The results of our work also provide an understanding of how HA-2 is expressed as a mHag. By analyzing the sequence of MYO1G in cells from different individuals, we identified only a single polymorphism that encoded either a valine or a methionine at position 9 of the HA-2 peptide sequence. The inheritance of this polymorphism establishes two alleles of MYO1G. Furthermore, there was complete concordance between the presence MYO1GV and detection of HA-2 by CTL, as well as the homozygous presence of MYO1GM and the lack of detection of HA-2. Despite the differences in peptide structure, both HA-2V and HA-2M are recognized similarly by HA-2-specific CTL when the synthetic peptides are exogenously pulsed onto HLA-A*0201+ target cells. In addition, the equilibrium binding of HA-2M to HLA-A*0201 is only ∼12-fold lower than that of HA-2V. Based on the detection of HA-2V at ∼54 copies/cell on JY (HA-2V/M) and assuming that equilibrium binding conditions exist in the ER, we would expect that HA-2M should be detected at roughly 4–8 copies/cell and that such cells should be relatively well-recognized by HA-2-specific CTL. However, we found no HA-2M above a level of 0.04 copies/cell in the material derived from either JY or JK-A2 (HA-2M/M).
One possible explanation for the failure of HA-2M to be presented is that it is transported into the ER relatively poorly by TAP. In fact, we have recently shown this to be the basis for differential expression of another human mHag, HA-8 (26). However, the V-to-M change is relatively conservative, and Met at P9 is not contraindicated for successful TAP transport (27, 28, 29). Furthermore, direct analysis of the ability of these two peptides to be transported by TAP was not consistent with this explanation. A second possibility is that MYO1GV and MYO1GM are processed differently by the proteasome, such that substitution of an M for a V results in either creation or loss of a cleavage site. Although the specific sites recognized by proteasomes are less well defined than are the binding motifs for TAP and HLA-A*0201, this amino acid change is rather minor, and it is not immediately evident that such a switch would have an effect on proteasomal cleavage (30). Finally, it should be noted that our analysis of polymorphism encompasses only the 24 bp immediately upstream of the HA-2 sequence. We have not defined the complete 5′ end of MYO1G or the sequence of any relevant control sequences. Thus, it is possible that as yet unrecognized differences in MYO1GM influence proteolytic cleavage efficiency or proper translation of the gene. In addition, our RT-PCR conditions were not quantitative, such that there might be unrecognized differences in the levels of transcription of the two alleles. However, in this regard it should be noted that we were able to detect very low levels of transcription of MYO1G in a few cell lines, yet these were not recognized by HA-2-specific CTL. Further experimentation will be required to fully resolve this issue.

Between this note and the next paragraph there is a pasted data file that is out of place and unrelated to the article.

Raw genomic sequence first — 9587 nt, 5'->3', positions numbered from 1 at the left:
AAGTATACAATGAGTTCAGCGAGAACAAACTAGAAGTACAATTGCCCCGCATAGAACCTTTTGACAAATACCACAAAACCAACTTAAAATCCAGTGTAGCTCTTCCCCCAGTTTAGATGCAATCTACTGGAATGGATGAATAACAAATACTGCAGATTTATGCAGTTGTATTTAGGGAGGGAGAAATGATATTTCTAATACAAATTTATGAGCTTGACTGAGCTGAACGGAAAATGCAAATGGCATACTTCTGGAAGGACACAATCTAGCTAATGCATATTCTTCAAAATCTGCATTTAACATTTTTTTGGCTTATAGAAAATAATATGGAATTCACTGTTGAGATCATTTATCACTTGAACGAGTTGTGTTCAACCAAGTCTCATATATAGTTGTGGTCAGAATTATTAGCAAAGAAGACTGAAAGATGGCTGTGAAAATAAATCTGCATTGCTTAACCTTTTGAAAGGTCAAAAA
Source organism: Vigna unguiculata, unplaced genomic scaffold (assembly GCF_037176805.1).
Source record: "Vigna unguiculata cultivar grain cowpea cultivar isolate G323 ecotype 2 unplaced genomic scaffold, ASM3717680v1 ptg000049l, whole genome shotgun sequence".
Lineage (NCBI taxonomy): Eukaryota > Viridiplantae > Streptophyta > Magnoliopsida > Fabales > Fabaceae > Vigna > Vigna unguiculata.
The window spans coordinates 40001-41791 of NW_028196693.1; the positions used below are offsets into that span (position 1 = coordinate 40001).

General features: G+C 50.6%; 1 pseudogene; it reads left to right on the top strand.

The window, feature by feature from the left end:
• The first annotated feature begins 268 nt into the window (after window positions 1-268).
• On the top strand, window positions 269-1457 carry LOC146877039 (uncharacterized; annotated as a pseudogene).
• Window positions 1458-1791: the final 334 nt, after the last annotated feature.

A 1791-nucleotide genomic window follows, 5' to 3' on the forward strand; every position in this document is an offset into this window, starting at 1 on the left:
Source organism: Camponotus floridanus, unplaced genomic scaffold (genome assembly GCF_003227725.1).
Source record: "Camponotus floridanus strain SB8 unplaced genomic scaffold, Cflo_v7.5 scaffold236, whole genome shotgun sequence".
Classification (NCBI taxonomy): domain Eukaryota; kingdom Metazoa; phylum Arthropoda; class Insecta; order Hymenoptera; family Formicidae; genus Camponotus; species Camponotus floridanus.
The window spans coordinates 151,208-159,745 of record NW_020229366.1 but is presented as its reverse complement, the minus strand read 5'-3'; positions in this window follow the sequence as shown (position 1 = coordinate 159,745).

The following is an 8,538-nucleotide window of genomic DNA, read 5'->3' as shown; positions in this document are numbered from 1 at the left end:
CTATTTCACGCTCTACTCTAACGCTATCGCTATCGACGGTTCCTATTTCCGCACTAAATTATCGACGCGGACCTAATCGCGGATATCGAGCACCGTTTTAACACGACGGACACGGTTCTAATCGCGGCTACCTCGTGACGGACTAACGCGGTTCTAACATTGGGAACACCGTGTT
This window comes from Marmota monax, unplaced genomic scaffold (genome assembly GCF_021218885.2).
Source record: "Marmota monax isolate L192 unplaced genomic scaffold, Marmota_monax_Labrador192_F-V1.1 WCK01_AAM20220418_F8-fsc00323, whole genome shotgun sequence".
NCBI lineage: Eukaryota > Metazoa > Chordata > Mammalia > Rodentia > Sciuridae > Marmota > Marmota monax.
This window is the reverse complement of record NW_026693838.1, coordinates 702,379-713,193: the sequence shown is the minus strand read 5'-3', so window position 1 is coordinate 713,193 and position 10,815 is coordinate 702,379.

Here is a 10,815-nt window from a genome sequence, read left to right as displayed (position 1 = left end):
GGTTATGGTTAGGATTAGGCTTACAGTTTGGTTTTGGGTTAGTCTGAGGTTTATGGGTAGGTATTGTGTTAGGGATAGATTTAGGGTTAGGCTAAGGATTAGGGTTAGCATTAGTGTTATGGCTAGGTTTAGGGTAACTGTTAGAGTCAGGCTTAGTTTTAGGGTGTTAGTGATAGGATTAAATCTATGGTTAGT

In keeping with previous work on HA-2 expression (5), we found significant transcription of MYO1G only in cells of hemopoietic origin. Such highly restricted tissue expression suggests great promise for immunotherapy. In addition to those derived posttransplant from the original patient, HA-2-specific T cells have now been generated ex vivo and shown to efficiently lyse EBV-BLCL and malignantly transformed leukemic blasts, while ignoring cells of nonhemopoietic origin (31). Thus, they represent excellent potential adoptive immunotherapy reagents in conjunction with BMT for hemologic malignancies. It is significant that we failed to detect expression of MYO1G in K562 erythroleukemia cells. The identity of the gene in the present work should enable a more thorough examination of the tissues in which it is expressed.
HA-2 is also expressed in nonmalignant leukocytes (PBL, thymocytes, monocytes, dendritic cells) and should thereby present a target on those cells that mediate autoimmune disease in patients with the proper haplotype. Although not yet common practice, studies in both mice and humans have suggested the potential of BMT as a curative treatment for various autoimmune diseases (32, 33, 34, 35, 36, 37). Therefore, it is feasible that HA-2-specific T cells could also be used to treat these diseases in the same way that they might be used to treat leukemia. Finally, the facts that the HA-2 epitope is so prevalent (95% in the HLA-A*0201+ population), and that disparity for this minor H Ag has not been shown to have a positive correlation with the incidence of GVHD, only reinforce the potential therapeutic value of T cells directed against this Ag.
This work was supported by U.S. Public Health Service Grants AI20963 and AI44134 (to V.H.E.), AI33993 (to D.F.H.), and AI39501 (to L.C.E.); by grants from the J. A. Cohen Institute for Radiopathology and Radiation Protection (to E.G.); by the Dutch Cancer Society (to M.W. and T.M.); and by the Leukemia and Lymphoma Society and American Cancer Society Grant RPG-98-036-01-CIM (to L.C.E.). R.A.P. was supported by U.S. Public Health Service Training Grant AI0746, and T.N.G. by the Cancer Research Institute/CIGNA Foundation Fellowship.
Address correspondence and reprint requests to Dr. Victor H. Engelhard, Carter Immunology Center, University of Virginia, P.O. Box 801386, Charlottesville, VA 22908. E-mail address: vhe@Virginia.edu
Abbreviations used in this paper: mHag, minor histocompatibility Ag; GVHD, graft-versus-host disease; BMT, bone marrow transplant; EBV-BLCL, EBV-transformed B lymphoblastoid cell line; MS/MS, tandem mass spectrometry; amu, atomic mass unit; m/z, mass-to-charge; ER, endoplasmic reticulum; FTMS, Fourier transform ion cyclotron resonance mass spectrometer.
The reverse numbering indicates that the HA-2 epitope is encoded on the complementary (reverse) strand of AC004847.